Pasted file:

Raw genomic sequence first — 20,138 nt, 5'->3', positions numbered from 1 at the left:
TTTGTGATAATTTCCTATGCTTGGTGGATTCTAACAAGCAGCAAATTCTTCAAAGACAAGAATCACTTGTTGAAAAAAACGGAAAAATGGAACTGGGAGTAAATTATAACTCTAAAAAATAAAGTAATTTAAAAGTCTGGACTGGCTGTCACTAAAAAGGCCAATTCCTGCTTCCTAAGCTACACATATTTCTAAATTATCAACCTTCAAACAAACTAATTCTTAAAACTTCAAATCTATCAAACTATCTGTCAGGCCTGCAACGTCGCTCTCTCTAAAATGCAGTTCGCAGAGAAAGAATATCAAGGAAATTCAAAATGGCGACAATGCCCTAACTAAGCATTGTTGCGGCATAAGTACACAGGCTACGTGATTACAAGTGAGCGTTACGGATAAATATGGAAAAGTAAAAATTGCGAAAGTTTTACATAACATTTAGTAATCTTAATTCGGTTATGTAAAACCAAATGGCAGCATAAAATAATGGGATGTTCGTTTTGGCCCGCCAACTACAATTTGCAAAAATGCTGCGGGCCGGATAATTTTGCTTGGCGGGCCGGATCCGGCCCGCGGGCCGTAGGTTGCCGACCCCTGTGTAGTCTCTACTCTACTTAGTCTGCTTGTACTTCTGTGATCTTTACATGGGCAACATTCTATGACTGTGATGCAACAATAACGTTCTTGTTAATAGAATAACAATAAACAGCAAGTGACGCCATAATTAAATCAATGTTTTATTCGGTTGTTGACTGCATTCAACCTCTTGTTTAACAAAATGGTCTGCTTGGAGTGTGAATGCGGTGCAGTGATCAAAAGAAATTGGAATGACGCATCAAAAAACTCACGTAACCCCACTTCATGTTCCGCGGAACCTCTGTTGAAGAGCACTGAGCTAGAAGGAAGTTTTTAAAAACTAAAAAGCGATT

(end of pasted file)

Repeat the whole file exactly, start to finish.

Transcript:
Raw genomic sequence first — 20,138 nt, 5'->3', positions numbered from 1 at the left:
TTTGTGATAATTTCCTATGCTTGGTGGATTCTAACAAGCAGCAAATTCTTCAAAGACAAGAATCACTTGTTGAAAAAAACGGAAAAATGGAACTGGGAGTAAATTATAACTCTAAAAAATAAAGTAATTTAAAAGTCTGGACTGGCTGTCACTAAAAAGGCCAATTCCTGCTTCCTAAGCTACACATATTTCTAAATTATCAACCTTCAAACAAACTAATTCTTAAAACTTCAAATCTATCAAACTATCTGTCAGGCCTGCAACGTCGCTCTCTCTAAAATGCAGTTCGCAGAGAAAGAATATCAAGGAAATTCAAAATGGCGACAATGCCCTAACTAAGCATTGTTGCGGCATAAGTACACAGGCTACGTGATTACAAGTGAGCGTTACGGATAAATATGGAAAAGTAAAAATTGCGAAAGTTTTACATAACATTTAGTAATCTTAATTCGGTTATGTAAAACCAAATGGCAGCATAAAATAATGGGATGTTCGTTTTGGCCCGCCAACTACAATTTGCAAAAATGCTGCGGGCCGGATAATTTTGCTTGGCGGGCCGGATCCGGCCCGCGGGCCGTAGGTTGCCGACCCCTGTGTAGTCTCTACTCTACTTAGTCTGCTTGTACTTCTGTGATCTTTACATGGGCAACATTCTATGACTGTGATGCAACAATAACGTTCTTGTTAATAGAATAACAATAAACAGCAAGTGACGCCATAATTAAATCAATGTTTTATTCGGTTGTTGACTGCATTCAACCTCTTGTTTAACAAAATGGTCTGCTTGGAGTGTGAATGCGGTGCAGTGATCAAAAGAAATTGGAATGACGCATCAAAAAACTCACGTAACCCCACTTCATGTTCCGCGGAACCTCTGTTGAAGAGCACTGAGCTAGAAGGAAGTTTTTAAAAACTAAAAAGCGATT